Each of the test tanks was initially filled with 3½ gallons of freshly mixed saltwater. The water was produced using an Aquatechnik separate stage two-resin deionization unit (Kati-Ani) and Tropic Marin Pro Reef salt mix. The water was measured to have a salinity of 35 ppt, or approximately 1.026 specific gravity at 78°F, with a Sybon Opticon Series FG100sa refractometer having automatic temperature compensation. The refractometer was calibrated prior to taking measurements with a reference sample of pure water (< 18 M-cm and 0 ± 0.01 ppt). The saltwater's initial quality was checked with Salifert test kits and was recorded as follows:

pH 8.2
Calcium 400 ppm
Alkalinity 3.0 meq/l
Ammonia 0 ppm
Nitrite 0 ppm
Nitrate 0 ppm
Phosphate 0 ppm

For this experiment, I also wanted to improve upon my previous trial. In that test I used only one Xenia sp. fragment per cubicle. This limited my number of replicates to two per experimental treatment. For this trial I obtained 48 specimens of what is commonly referred to as Pom-Pom or Red Sea Xenia from fellow aquarist Scott Busche (aka loui on Reef Central). (I did not attempt to identify the Xenia to species level and hereinafter will refer to it simply as Xenia sp.) Because of this, I could place four samples per cubicle and use two cubicles per treatment. This provided eight specimens per treatment.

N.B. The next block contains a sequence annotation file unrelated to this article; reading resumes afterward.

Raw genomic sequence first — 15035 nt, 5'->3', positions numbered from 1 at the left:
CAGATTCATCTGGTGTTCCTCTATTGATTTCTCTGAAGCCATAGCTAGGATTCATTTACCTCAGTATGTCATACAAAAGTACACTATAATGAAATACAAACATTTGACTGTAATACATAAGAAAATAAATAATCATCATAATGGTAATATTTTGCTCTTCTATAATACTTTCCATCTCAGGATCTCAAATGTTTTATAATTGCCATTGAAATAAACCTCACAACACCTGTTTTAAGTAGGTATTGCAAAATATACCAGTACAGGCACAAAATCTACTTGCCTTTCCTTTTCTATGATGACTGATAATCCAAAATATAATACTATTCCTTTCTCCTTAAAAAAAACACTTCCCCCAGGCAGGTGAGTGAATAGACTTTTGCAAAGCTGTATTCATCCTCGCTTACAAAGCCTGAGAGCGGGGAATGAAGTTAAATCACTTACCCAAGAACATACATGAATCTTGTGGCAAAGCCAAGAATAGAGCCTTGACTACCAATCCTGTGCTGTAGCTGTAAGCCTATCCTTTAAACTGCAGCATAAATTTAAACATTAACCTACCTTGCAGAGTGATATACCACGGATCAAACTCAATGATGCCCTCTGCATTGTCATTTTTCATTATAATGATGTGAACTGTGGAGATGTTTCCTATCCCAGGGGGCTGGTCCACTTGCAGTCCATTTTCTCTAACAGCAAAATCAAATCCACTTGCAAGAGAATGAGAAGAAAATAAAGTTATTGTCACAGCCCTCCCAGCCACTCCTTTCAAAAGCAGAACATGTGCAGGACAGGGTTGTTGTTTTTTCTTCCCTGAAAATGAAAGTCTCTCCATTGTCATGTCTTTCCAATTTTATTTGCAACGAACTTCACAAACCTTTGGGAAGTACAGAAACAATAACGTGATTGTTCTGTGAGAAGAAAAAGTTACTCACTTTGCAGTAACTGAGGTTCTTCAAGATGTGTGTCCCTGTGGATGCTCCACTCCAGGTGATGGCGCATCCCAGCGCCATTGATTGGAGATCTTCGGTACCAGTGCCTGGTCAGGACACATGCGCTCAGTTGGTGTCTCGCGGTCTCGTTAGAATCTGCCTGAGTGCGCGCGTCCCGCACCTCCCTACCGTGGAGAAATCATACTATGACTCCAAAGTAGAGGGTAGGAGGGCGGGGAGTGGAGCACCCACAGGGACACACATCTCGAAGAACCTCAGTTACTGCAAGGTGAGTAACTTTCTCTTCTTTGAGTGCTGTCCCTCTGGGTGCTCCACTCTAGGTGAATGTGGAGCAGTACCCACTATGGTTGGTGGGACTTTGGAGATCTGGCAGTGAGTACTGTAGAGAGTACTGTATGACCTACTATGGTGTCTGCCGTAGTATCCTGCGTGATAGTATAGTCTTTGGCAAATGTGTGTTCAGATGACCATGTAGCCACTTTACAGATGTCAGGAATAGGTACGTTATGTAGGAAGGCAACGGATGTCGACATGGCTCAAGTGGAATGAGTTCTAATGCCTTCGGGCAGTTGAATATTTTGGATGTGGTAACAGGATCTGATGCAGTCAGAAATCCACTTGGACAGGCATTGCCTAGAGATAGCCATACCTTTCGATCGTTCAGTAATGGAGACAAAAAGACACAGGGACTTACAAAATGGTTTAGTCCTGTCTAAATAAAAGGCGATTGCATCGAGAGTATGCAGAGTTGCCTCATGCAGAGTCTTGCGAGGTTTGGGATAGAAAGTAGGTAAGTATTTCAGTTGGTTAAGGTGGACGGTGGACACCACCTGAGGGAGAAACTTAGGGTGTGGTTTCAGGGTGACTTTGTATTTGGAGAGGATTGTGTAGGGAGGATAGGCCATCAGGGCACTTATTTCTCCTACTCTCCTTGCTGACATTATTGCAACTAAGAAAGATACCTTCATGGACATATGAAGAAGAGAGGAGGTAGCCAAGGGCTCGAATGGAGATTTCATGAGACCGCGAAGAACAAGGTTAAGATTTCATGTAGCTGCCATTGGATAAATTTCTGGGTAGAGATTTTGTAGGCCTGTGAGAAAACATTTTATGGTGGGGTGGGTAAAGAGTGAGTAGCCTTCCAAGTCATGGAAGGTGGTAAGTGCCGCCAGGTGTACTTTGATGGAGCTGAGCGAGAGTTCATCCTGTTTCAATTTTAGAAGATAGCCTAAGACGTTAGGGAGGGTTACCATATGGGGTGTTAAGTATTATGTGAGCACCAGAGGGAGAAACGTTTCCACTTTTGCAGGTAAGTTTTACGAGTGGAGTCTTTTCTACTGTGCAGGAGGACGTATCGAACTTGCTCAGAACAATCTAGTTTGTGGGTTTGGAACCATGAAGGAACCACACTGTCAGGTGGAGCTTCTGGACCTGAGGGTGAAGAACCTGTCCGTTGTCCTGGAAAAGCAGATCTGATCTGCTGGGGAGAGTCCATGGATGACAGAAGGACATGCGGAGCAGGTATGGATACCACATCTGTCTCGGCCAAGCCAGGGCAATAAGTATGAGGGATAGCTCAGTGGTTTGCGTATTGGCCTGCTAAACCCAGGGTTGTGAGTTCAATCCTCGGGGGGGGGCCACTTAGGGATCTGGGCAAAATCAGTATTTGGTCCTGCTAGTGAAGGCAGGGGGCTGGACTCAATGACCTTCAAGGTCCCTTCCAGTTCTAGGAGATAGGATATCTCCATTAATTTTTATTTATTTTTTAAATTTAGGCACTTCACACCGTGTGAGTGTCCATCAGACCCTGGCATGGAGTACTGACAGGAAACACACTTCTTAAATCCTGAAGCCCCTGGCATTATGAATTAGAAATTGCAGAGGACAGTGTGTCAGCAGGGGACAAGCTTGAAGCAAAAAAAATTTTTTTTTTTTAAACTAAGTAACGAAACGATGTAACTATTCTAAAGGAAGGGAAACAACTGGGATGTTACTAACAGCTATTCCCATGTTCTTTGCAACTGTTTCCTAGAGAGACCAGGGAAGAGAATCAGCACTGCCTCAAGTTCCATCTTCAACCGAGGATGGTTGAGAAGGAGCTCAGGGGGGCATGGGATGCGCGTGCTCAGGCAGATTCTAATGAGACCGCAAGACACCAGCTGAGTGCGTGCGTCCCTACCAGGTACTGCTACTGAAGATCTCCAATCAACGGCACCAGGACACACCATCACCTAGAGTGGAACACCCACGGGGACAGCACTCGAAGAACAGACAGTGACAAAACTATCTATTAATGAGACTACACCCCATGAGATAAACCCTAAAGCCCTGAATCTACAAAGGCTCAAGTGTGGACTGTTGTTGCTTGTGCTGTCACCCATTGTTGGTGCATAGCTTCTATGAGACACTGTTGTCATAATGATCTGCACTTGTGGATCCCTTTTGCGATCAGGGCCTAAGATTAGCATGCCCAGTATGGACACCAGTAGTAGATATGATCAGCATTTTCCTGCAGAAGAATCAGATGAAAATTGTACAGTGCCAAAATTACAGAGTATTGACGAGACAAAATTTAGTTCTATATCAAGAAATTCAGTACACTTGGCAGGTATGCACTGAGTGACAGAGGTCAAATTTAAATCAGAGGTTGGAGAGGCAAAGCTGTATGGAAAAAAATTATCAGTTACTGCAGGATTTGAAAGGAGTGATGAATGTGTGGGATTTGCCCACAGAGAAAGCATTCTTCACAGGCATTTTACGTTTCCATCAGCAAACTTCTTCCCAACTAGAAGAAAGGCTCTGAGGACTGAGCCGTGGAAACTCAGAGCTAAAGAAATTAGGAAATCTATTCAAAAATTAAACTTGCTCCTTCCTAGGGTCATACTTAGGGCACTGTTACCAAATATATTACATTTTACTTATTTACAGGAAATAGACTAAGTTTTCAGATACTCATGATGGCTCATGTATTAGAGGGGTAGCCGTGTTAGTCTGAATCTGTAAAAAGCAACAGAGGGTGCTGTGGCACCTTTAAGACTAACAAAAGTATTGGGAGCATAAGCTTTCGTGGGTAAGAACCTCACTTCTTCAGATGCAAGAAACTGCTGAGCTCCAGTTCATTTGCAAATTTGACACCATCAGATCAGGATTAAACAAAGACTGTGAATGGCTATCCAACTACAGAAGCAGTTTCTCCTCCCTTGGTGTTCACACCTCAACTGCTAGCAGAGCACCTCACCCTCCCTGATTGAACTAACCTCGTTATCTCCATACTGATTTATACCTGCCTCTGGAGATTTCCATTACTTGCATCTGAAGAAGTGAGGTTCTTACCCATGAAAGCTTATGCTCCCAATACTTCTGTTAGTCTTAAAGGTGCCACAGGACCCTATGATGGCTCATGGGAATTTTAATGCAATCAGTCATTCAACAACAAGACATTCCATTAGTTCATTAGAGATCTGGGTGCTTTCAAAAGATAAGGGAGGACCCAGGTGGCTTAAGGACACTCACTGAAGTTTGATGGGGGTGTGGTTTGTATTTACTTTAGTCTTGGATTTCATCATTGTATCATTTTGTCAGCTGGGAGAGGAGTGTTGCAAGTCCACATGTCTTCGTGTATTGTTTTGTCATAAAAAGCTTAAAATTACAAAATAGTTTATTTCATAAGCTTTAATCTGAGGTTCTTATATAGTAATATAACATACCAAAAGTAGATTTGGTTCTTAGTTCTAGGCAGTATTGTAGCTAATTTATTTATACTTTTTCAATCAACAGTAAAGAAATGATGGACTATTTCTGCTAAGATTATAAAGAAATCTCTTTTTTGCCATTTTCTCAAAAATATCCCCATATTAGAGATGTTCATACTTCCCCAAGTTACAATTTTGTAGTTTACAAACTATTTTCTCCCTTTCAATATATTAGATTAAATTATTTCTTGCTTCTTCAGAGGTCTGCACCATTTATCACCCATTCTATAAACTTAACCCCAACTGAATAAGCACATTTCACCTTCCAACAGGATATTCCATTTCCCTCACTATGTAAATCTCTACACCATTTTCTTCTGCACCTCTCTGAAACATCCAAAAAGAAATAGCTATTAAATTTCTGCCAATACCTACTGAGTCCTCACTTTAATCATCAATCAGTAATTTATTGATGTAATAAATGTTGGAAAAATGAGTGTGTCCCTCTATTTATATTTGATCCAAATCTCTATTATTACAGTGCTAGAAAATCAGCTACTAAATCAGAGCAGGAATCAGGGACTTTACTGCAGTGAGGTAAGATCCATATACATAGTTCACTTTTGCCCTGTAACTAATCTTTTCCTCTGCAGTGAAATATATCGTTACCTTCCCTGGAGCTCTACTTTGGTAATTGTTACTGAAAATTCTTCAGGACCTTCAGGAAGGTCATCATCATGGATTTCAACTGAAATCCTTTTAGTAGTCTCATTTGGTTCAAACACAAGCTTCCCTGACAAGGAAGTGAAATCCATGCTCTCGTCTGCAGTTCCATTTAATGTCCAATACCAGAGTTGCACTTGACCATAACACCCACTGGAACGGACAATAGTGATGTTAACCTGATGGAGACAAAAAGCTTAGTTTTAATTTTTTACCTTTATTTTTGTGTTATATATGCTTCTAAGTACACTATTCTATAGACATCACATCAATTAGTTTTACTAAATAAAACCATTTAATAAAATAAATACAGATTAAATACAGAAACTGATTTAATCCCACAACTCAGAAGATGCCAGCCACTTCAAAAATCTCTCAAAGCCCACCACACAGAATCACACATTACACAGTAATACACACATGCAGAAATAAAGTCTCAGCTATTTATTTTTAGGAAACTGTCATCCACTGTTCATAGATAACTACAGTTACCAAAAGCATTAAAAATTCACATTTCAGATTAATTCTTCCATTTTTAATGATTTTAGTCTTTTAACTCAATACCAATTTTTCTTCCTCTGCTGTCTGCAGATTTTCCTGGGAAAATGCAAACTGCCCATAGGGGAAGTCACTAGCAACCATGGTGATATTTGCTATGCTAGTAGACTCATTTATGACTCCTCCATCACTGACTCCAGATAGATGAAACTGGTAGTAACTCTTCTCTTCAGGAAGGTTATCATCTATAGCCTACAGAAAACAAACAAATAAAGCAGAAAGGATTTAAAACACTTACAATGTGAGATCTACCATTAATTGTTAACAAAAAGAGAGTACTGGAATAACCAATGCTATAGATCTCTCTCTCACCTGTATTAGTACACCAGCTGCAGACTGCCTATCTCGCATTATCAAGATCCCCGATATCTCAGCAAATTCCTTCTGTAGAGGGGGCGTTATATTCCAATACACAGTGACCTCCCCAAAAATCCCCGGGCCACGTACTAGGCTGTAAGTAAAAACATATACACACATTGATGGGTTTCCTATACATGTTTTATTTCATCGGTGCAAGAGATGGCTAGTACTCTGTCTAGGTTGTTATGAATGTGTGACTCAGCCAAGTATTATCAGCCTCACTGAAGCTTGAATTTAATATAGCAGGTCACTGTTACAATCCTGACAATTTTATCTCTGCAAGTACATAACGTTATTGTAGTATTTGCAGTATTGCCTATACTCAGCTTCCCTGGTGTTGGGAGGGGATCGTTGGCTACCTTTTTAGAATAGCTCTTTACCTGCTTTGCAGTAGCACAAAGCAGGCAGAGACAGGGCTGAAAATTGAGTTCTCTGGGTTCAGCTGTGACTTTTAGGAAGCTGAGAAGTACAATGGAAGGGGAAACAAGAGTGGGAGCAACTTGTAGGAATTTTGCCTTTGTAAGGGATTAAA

Each freshly produced fragment was placed into the cubicles and permitted to roll around for several days so that its cut edge would heal. Unfortunately, as many of the readers likely know, Xenia does not ship well, particularly if it is newly propagated. It is best shipped either dry or from a suspended, floating Styrofoam raft, not simply tossed in the bottom of a bag submerged (Calfo, 2001). So, of the 48 samples that Scott provided, only 28 were alive after two weeks. By this point, the remaining specimens had recovered and were healthy by gross appearance. I redistributed some of the remaining Xenia and cut the largest two specimens in half so that I had 30 fragments, with three specimens per cubicle.

At this point, I also placed the Xenia fragments into PVC collars to keep them all in the same approximate location, to reduce flow and lighting variations. The PVC collars were made from ½" schedule 40 PVC cut into ¾" lengths.

I then held the Xenia for one additional month prior to any treatments to ensure that the remaining specimens were healthy and had adapted to their new environment. At the end of the acclimation period, all the specimens were exhibiting good color, regular polyp expansion and were pulsing regularly. As such, I deemed them to be healthy and ready to begin the treatment protocols.

Every day during the acclimation period, I topped-off the cubicles with deionized water from the Aquatechnik Kati-Ani unit, to account for water lost to evaporation. Also, once per week I conducted a one-gallon water change in each of the compartments. The corals did not receive any feedings at any time, as Xenia is thought to be nearly autotrophic (able to produce all necessary energy from light) (Borneman, 2001, Calfo, 2001, and Calfo, 2004) and to reduce additional variables affecting how well the individual Xenia fragments fared.

Experimental Stage